While waiting for your new Coven Banner to dry, you might want to start wading into Demon Lovers: Witchcraft, Sex, and The Crisis of Belief (Walter Stephens; University of Chicago Press; ISBN 0-226-77261-6; hdc-$35.00). I say 'start' because this one is going to take you a while to get through. Demon Lovers is not so much engaging as it is detailed. As a scholar, Stephens uses footnotes and quotes from the material that he is analyzing in a way that sometimes seems too detailed. However, his premise that the Witch Hunts occurred not because biblical theologians feared that the land was infested with Witches, but rather because they actually feared that it wasn't requires just such an in depth treatment. The 'proof' that Witchcraft existed in a physical form proved that the devil and his demons also had to exist in physical form. And as the Church was undergoing its own crisis of belief concerning the actual existence of god and angels at this time, theologians- perhaps subliminally- used a reverse engineering technique. It was not magic that they were concerned about; it was physical proof of a devil that they were looking for. And what is more physical an evidence than that of sexual relations? Stephens theorizes that far from being the knee jerk women haters and superstitious heretic hunters that these inquisitors have been made out to be, they rather were operating under an entirely different impetus altogether: They weren't trying to destroy Witchcraft; They were trying to save the Christian faith. And their own. Stephens' analysis of the infamous Malleus Maleficarum is particularly intensive and his conclusions are quite surprising. If you have ever suspected that some fundamentalist Christian 'occult experts' of today are looking for Witches in order to do the same thing, you'll find plenty in Demon Lovers to back up that theory. It might explain their obsession with Harry Potter, too.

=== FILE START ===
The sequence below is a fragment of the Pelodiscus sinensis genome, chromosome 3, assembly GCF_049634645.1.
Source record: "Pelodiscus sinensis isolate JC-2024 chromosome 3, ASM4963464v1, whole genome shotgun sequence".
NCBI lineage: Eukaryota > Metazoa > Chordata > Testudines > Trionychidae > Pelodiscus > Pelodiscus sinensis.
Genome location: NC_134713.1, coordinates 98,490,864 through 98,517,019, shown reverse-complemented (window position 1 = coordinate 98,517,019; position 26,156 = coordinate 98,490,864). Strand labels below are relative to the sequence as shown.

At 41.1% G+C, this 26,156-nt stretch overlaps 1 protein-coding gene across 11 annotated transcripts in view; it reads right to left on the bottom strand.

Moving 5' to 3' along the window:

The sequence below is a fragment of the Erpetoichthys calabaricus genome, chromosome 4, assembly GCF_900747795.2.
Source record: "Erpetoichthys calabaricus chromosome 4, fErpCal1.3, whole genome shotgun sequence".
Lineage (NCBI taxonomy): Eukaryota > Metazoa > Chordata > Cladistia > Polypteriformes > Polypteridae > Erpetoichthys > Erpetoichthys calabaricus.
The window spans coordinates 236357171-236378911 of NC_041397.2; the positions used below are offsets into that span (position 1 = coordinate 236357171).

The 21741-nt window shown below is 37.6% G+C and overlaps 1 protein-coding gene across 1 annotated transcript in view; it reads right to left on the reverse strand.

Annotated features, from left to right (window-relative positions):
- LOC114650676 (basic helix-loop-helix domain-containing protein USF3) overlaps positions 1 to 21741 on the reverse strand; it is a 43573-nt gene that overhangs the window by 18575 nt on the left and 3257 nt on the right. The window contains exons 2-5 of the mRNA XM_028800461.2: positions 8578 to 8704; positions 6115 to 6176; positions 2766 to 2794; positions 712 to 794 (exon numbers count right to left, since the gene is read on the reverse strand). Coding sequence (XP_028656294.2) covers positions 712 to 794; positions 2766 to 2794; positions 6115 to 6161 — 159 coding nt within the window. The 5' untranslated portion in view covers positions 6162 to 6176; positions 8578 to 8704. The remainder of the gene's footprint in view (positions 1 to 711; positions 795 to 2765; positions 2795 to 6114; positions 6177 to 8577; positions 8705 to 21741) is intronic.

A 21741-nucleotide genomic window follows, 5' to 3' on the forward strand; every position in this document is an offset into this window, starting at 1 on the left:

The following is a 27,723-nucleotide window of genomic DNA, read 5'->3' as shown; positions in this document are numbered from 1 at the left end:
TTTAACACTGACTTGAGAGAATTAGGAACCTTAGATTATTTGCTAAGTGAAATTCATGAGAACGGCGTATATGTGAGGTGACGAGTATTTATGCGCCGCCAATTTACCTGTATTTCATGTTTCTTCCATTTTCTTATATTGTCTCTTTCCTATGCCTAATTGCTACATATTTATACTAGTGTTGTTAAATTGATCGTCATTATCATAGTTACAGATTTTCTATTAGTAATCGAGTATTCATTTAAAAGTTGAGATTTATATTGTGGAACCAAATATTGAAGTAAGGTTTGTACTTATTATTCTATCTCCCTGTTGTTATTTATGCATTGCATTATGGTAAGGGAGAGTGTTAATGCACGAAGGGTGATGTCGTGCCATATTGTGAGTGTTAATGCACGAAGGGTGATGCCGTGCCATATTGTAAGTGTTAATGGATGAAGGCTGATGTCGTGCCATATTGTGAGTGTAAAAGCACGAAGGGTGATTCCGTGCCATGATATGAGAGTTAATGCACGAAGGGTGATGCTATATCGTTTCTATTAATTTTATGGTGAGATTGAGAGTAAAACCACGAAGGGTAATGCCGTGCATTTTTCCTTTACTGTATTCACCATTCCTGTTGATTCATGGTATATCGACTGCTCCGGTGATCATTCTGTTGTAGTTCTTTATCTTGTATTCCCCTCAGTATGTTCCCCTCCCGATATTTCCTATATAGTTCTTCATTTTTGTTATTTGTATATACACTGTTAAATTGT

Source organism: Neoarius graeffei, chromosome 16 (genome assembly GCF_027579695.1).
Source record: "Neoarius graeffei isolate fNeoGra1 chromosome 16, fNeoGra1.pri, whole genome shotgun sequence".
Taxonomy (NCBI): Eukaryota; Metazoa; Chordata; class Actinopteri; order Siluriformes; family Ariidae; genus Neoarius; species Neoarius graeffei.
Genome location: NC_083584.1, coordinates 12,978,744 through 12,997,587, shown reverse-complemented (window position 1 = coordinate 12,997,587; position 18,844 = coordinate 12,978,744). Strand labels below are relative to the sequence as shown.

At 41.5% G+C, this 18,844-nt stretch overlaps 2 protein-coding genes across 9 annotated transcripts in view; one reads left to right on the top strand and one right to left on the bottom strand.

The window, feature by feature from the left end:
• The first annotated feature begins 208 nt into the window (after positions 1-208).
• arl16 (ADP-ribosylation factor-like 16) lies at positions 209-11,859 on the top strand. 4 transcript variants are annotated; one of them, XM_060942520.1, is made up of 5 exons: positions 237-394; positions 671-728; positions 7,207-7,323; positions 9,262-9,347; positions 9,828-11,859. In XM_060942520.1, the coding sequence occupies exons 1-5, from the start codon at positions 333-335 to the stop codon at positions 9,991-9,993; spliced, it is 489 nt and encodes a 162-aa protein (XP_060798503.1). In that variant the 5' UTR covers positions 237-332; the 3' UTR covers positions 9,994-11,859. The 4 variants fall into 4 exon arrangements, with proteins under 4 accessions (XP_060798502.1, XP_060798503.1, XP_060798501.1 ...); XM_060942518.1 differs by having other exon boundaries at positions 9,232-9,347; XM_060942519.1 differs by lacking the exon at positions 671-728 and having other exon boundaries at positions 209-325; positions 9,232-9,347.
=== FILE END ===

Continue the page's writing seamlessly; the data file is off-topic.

Egyptian/Religious Thought: I love this book! Daily Life of the Egyptian Gods (Dimitri Meeks and Christine Favard-Meeks, G.M. Goshgarian translation; Cornell University Press; ISBN 0-8014-8248-8; pbk-$19.95) is one that I plan on reading again and again. Not only does this work explore the familial relationships existing within the Egyptian pantheon itself, it demonstrates just how much those relationships influenced the formation of the religious lives of the Egyptian people. Treating the Egyptian pantheon as a society unto itself- far removed, fundamentally alien, and completely separate from that of human beings- is a sociological approach that might just change how you view this ethnic group of deities. If you want to read this book for that and nothing more, you'll enjoy it. But Meeks and Meeks go even further. Egyptian religion was complicated. At least, it seems so to Westerners. Egyptian religious beliefs have long been saddled with a label that you might recognize: relativism. Accused of idolatry by those who have studied them, the Egyptians themselves seemed to have had no problem whatsoever in living quite happily within a mind set that those trained in Greek thought find impossibly contradictory. How could the Gods be said to dwell, to actually be, in statues and objects and yet not be the actual statue or object? And that both concepts can be -and to the ancient Egyptians, were- equally true? Rather than a 'this God does this and this Goddesses does that' run-down of the pantheon, the Meeks's reveal the world of the Old Egyptian Gods as a very fluid dimension of alternative reality- a place where They both exist in reality and yet at the same time, are beyond what we could ever comprehend.